The annual index, which is drawn from 13 global surveys involving 180 countries in the world, puts Malaysia at its highest score in over 20 years since 1998.
Malaysia scored 53 points in the 2019 index — an increase of six points from the previous year — ranking it third-best among the Asean states after Singapore, which scored a high of 85 points, and Brunei which attained 60 points.
Placed at the top of the index are Denmark and New Zealand with 87 points each, while Syria, Sudan and Somalia are at the bottom of the index with 13, 12 and nine points respectively.
Among the Muslim states, Malaysia is fifth behind the United Arab Emirates with 71 points, Qatar (62 points), Brunei (60 points) and Saudi Arabia (53 points).
TI Malaysia president Dr Muhammad Mohan (picture) described the 10-spot improvement as encouraging and urged both the government and public to continue to push the index further upwards. Malaysia was once ranked in the top 30s in the 1990s, Muhammad said.
“The curve has gone up and we hope it will continue to improve,” he said at the release of the report in Kuala Lumpur yesterday.
Other contributors to the higher score was the arrest of several political figures including former Prime Minister Datuk Seri Mohd Najib Razak and his deputy Datuk Seri Dr Ahmad Zahid Hamidi who were charged by the Malaysian Anti-Corruption Commission (MACC) for corruption and money laundering.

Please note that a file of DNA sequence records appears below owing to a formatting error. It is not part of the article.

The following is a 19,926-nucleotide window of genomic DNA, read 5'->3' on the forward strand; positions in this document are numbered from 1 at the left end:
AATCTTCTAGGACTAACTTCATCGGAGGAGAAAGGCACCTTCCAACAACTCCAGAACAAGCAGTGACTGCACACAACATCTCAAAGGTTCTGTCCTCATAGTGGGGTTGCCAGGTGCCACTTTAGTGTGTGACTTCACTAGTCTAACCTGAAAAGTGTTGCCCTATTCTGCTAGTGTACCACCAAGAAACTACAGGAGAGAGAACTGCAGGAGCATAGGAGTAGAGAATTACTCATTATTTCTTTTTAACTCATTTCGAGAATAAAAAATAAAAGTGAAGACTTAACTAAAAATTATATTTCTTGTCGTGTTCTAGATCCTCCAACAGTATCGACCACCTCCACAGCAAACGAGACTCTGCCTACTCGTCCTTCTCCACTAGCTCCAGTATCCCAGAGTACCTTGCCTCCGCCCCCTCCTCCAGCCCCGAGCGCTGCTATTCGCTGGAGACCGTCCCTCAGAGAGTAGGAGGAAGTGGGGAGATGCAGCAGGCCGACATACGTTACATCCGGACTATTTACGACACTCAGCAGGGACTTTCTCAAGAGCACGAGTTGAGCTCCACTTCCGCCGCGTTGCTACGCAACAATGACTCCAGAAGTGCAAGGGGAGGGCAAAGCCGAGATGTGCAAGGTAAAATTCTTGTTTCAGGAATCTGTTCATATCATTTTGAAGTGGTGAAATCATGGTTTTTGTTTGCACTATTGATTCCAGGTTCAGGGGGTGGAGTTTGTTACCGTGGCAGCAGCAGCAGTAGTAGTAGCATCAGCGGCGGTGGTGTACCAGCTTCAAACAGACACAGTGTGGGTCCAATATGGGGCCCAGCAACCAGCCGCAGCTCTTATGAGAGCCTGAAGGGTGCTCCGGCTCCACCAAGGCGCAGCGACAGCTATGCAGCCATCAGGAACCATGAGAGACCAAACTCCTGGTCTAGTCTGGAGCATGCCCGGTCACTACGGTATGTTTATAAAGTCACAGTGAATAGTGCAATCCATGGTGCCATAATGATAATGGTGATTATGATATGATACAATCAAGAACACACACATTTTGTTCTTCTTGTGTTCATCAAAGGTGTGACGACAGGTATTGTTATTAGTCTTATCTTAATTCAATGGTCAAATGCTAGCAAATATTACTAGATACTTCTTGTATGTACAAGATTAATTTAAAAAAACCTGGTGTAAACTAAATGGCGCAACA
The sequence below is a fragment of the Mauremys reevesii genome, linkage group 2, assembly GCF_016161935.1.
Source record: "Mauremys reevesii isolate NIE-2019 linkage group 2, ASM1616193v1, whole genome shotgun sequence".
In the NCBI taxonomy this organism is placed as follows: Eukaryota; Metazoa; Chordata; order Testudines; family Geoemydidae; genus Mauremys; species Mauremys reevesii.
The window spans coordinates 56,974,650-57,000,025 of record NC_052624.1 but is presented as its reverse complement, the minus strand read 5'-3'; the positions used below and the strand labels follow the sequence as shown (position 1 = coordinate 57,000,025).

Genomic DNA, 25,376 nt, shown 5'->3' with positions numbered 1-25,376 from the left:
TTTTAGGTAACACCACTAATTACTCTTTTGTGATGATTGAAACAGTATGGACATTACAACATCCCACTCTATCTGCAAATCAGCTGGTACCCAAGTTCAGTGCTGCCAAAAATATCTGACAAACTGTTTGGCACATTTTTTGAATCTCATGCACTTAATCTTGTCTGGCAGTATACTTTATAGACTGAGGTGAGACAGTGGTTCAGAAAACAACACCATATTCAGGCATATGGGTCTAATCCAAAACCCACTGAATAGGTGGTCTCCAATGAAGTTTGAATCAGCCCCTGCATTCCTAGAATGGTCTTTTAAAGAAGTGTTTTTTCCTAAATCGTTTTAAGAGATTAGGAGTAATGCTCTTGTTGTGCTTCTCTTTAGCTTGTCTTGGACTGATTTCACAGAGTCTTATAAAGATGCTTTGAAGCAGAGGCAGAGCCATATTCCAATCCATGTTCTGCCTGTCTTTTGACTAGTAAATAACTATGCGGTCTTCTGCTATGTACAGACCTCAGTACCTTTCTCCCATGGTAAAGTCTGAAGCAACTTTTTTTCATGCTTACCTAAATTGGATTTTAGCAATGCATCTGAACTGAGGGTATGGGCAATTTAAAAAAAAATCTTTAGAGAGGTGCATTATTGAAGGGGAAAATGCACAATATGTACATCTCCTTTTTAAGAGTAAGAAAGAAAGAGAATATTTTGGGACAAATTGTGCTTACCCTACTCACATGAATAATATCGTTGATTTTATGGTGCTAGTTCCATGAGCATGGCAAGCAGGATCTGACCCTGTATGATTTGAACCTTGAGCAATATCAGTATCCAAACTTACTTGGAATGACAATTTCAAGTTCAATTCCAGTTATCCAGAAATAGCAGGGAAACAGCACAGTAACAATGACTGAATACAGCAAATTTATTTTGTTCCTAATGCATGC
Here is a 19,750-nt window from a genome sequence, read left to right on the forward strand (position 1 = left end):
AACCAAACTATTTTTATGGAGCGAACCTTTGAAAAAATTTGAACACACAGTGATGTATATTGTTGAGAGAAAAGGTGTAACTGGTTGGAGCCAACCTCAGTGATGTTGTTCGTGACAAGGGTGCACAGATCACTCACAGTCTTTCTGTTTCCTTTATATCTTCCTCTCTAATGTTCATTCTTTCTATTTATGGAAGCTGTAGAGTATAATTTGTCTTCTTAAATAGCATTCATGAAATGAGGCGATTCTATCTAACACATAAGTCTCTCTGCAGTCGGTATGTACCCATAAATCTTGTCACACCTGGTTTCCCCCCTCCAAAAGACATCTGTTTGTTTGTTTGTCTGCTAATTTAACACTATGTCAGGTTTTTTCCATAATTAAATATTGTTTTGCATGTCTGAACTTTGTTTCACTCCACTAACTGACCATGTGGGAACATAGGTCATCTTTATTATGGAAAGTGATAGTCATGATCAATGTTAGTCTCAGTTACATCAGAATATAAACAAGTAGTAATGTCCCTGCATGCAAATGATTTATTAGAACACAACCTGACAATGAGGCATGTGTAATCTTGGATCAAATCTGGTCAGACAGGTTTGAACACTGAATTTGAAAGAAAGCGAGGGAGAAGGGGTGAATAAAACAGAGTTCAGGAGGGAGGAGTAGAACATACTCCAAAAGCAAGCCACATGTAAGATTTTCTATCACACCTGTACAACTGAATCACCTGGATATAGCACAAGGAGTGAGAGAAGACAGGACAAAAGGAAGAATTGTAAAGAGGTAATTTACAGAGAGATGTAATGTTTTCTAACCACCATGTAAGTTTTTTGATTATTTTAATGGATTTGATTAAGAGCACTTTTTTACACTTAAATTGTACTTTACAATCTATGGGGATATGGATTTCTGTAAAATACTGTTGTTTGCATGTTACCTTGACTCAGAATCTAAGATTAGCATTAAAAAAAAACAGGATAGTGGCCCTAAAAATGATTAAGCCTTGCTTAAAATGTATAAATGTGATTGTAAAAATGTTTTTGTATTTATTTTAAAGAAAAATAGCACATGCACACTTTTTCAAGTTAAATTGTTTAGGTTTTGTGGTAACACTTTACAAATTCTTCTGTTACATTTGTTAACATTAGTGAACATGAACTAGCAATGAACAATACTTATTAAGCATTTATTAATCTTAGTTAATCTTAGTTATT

TI also cited greater media freedom, declaration of assets by MPs of the ruling party, the expected enforcement of the Corporate Liability Provision (Section 17A) in June 2020 and the Pakatan Harapan (PH) government’s commitment to a five-year National Anti-Corruption Plan.
“Moving forward, to further improve Malaysia’s standing in the index, the PH government should accelerate institutional reforms such as making the MACC more independent, pushing for the Independent Police Complaints and Misconduct Commission bill, enactment of the political financing law to stop money politics and regularly engage with the public,” Muhammad said.
“Only with such momentum and progress can we expect to see further improvement in the index next year,” he added.
On the regional front, the Asia-Pacific region — which includes top performers New Zealand, Singapore and Australia — scored an average 45 points, coming in second behind Western Europe and the European Union which averaged 66 points. The lowest performing region was Sub-Saharan Africa with an average score of 32 points.
“Despite the presence of high performers like New Zealand and Japan, the Asia-Pacific region has not witnessed substantial progress in anti-corruption efforts or results. In addition, low performers like Afghanistan, North Korea and Cambodia continue to highlight serious challenges in the region.
“While often seen as an engine of the global economy, in terms of political integrity and governance, the region performs only marginally better than the global average,” Muhammad said.
Source: The Malaysian Reserve